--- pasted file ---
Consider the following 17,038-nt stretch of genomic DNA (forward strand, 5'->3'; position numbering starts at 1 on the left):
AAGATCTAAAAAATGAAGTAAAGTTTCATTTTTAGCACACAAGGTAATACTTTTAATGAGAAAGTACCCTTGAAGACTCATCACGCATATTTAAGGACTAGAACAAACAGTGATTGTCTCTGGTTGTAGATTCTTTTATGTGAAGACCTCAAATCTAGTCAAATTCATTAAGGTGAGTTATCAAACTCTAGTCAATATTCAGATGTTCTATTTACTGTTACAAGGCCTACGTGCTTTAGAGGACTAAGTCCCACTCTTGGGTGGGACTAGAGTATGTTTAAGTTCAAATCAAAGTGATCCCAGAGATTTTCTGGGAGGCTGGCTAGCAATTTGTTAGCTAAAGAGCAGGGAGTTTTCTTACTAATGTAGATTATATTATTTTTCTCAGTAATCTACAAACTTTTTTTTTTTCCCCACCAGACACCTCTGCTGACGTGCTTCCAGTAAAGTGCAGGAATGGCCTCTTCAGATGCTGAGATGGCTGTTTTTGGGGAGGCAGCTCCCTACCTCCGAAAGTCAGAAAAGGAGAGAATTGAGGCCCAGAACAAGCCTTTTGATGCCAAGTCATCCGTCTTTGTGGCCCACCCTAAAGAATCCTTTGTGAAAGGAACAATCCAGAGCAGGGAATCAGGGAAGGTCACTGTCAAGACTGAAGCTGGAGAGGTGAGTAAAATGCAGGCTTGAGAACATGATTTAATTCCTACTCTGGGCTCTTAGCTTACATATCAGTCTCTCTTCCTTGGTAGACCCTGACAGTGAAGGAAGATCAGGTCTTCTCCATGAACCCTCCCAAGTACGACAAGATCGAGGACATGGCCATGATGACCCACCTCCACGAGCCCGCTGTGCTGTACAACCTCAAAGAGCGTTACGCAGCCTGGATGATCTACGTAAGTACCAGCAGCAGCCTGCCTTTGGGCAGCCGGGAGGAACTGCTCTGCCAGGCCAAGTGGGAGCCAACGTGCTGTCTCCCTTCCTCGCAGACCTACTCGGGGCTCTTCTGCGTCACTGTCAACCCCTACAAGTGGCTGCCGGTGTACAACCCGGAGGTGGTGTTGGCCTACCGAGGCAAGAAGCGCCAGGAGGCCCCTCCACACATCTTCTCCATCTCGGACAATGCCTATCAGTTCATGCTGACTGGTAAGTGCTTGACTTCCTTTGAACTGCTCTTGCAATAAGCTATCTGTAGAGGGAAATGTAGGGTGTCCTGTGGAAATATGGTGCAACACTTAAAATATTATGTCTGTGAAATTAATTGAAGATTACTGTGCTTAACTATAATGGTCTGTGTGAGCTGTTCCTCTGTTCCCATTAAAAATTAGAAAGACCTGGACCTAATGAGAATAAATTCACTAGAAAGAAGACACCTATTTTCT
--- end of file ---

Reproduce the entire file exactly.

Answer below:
Consider the following 17,038-nt stretch of genomic DNA (forward strand, 5'->3'; position numbering starts at 1 on the left):
AAGATCTAAAAAATGAAGTAAAGTTTCATTTTTAGCACACAAGGTAATACTTTTAATGAGAAAGTACCCTTGAAGACTCATCACGCATATTTAAGGACTAGAACAAACAGTGATTGTCTCTGGTTGTAGATTCTTTTATGTGAAGACCTCAAATCTAGTCAAATTCATTAAGGTGAGTTATCAAACTCTAGTCAATATTCAGATGTTCTATTTACTGTTACAAGGCCTACGTGCTTTAGAGGACTAAGTCCCACTCTTGGGTGGGACTAGAGTATGTTTAAGTTCAAATCAAAGTGATCCCAGAGATTTTCTGGGAGGCTGGCTAGCAATTTGTTAGCTAAAGAGCAGGGAGTTTTCTTACTAATGTAGATTATATTATTTTTCTCAGTAATCTACAAACTTTTTTTTTTTCCCCACCAGACACCTCTGCTGACGTGCTTCCAGTAAAGTGCAGGAATGGCCTCTTCAGATGCTGAGATGGCTGTTTTTGGGGAGGCAGCTCCCTACCTCCGAAAGTCAGAAAAGGAGAGAATTGAGGCCCAGAACAAGCCTTTTGATGCCAAGTCATCCGTCTTTGTGGCCCACCCTAAAGAATCCTTTGTGAAAGGAACAATCCAGAGCAGGGAATCAGGGAAGGTCACTGTCAAGACTGAAGCTGGAGAGGTGAGTAAAATGCAGGCTTGAGAACATGATTTAATTCCTACTCTGGGCTCTTAGCTTACATATCAGTCTCTCTTCCTTGGTAGACCCTGACAGTGAAGGAAGATCAGGTCTTCTCCATGAACCCTCCCAAGTACGACAAGATCGAGGACATGGCCATGATGACCCACCTCCACGAGCCCGCTGTGCTGTACAACCTCAAAGAGCGTTACGCAGCCTGGATGATCTACGTAAGTACCAGCAGCAGCCTGCCTTTGGGCAGCCGGGAGGAACTGCTCTGCCAGGCCAAGTGGGAGCCAACGTGCTGTCTCCCTTCCTCGCAGACCTACTCGGGGCTCTTCTGCGTCACTGTCAACCCCTACAAGTGGCTGCCGGTGTACAACCCGGAGGTGGTGTTGGCCTACCGAGGCAAGAAGCGCCAGGAGGCCCCTCCACACATCTTCTCCATCTCGGACAATGCCTATCAGTTCATGCTGACTGGTAAGTGCTTGACTTCCTTTGAACTGCTCTTGCAATAAGCTATCTGTAGAGGGAAATGTAGGGTGTCCTGTGGAAATATGGTGCAACACTTAAAATATTATGTCTGTGAAATTAATTGAAGATTACTGTGCTTAACTATAATGGTCTGTGTGAGCTGTTCCTCTGTTCCCATTAAAAATTAGAAAGACCTGGACCTAATGAGAATAAATTCACTAGAAAGAAGACACCTATTTTCT